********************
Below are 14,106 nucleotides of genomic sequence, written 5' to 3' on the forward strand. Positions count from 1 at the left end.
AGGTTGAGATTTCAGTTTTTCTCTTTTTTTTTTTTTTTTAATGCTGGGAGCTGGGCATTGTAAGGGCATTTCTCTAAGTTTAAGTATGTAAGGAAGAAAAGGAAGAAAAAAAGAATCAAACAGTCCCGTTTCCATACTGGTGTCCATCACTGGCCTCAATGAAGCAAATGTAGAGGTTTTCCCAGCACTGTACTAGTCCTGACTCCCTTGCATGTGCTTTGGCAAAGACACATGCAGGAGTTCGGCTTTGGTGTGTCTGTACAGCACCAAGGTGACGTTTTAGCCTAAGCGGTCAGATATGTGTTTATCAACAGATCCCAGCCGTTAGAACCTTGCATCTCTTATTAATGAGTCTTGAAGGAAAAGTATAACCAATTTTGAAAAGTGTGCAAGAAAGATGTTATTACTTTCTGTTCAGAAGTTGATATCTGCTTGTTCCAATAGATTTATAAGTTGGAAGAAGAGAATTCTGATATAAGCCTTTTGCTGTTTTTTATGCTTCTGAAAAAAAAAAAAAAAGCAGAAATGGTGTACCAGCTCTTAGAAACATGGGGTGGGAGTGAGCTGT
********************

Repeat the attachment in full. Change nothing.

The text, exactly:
Below are 14,106 nucleotides of genomic sequence, written 5' to 3' on the forward strand. Positions count from 1 at the left end.
AGGTTGAGATTTCAGTTTTTCTCTTTTTTTTTTTTTTTTAATGCTGGGAGCTGGGCATTGTAAGGGCATTTCTCTAAGTTTAAGTATGTAAGGAAGAAAAGGAAGAAAAAAAGAATCAAACAGTCCCGTTTCCATACTGGTGTCCATCACTGGCCTCAATGAAGCAAATGTAGAGGTTTTCCCAGCACTGTACTAGTCCTGACTCCCTTGCATGTGCTTTGGCAAAGACACATGCAGGAGTTCGGCTTTGGTGTGTCTGTACAGCACCAAGGTGACGTTTTAGCCTAAGCGGTCAGATATGTGTTTATCAACAGATCCCAGCCGTTAGAACCTTGCATCTCTTATTAATGAGTCTTGAAGGAAAAGTATAACCAATTTTGAAAAGTGTGCAAGAAAGATGTTATTACTTTCTGTTCAGAAGTTGATATCTGCTTGTTCCAATAGATTTATAAGTTGGAAGAAGAGAATTCTGATATAAGCCTTTTGCTGTTTTTTATGCTTCTGAAAAAAAAAAAAAAAGCAGAAATGGTGTACCAGCTCTTAGAAACATGGGGTGGGAGTGAGCTGT